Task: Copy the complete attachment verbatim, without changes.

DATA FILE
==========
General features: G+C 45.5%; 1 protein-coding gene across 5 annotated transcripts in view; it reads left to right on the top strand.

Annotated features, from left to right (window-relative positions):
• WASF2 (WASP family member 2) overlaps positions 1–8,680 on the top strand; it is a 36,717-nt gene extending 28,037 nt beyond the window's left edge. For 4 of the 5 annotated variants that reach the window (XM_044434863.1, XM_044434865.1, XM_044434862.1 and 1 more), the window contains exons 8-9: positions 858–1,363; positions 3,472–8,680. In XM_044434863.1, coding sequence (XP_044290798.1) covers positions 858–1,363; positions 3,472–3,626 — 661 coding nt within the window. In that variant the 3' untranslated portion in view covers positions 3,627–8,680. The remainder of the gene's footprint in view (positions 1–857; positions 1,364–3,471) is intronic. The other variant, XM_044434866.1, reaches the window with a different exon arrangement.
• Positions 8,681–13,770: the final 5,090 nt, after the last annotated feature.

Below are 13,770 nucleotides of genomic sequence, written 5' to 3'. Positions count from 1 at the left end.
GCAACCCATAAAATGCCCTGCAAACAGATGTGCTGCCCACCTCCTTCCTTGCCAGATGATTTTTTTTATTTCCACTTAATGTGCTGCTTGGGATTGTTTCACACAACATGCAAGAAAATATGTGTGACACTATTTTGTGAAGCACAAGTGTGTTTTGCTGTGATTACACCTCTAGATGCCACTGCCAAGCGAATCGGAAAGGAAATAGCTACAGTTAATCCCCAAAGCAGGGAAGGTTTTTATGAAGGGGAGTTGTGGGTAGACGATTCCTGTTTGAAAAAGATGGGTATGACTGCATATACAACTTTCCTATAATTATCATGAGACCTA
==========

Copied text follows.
General features: G+C 45.5%; 1 protein-coding gene across 5 annotated transcripts in view; it reads left to right on the top strand.

Annotated features, from left to right (window-relative positions):
• WASF2 (WASP family member 2) overlaps positions 1–8,680 on the top strand; it is a 36,717-nt gene extending 28,037 nt beyond the window's left edge. For 4 of the 5 annotated variants that reach the window (XM_044434863.1, XM_044434865.1, XM_044434862.1 and 1 more), the window contains exons 8-9: positions 858–1,363; positions 3,472–8,680. In XM_044434863.1, coding sequence (XP_044290798.1) covers positions 858–1,363; positions 3,472–3,626 — 661 coding nt within the window. In that variant the 3' untranslated portion in view covers positions 3,627–8,680. The remainder of the gene's footprint in view (positions 1–857; positions 1,364–3,471) is intronic. The other variant, XM_044434866.1, reaches the window with a different exon arrangement.
• Positions 8,681–13,770: the final 5,090 nt, after the last annotated feature.

Below are 13,770 nucleotides of genomic sequence, written 5' to 3'. Positions count from 1 at the left end.
GCAACCCATAAAATGCCCTGCAAACAGATGTGCTGCCCACCTCCTTCCTTGCCAGATGATTTTTTTTATTTCCACTTAATGTGCTGCTTGGGATTGTTTCACACAACATGCAAGAAAATATGTGTGACACTATTTTGTGAAGCACAAGTGTGTTTTGCTGTGATTACACCTCTAGATGCCACTGCCAAGCGAATCGGAAAGGAAATAGCTACAGTTAATCCCCAAAGCAGGGAAGGTTTTTATGAAGGGGAGTTGTGGGTAGACGATTCCTGTTTGAAAAAGATGGGTATGACTGCATATACAACTTTCCTATAATTATCATGAGACCTA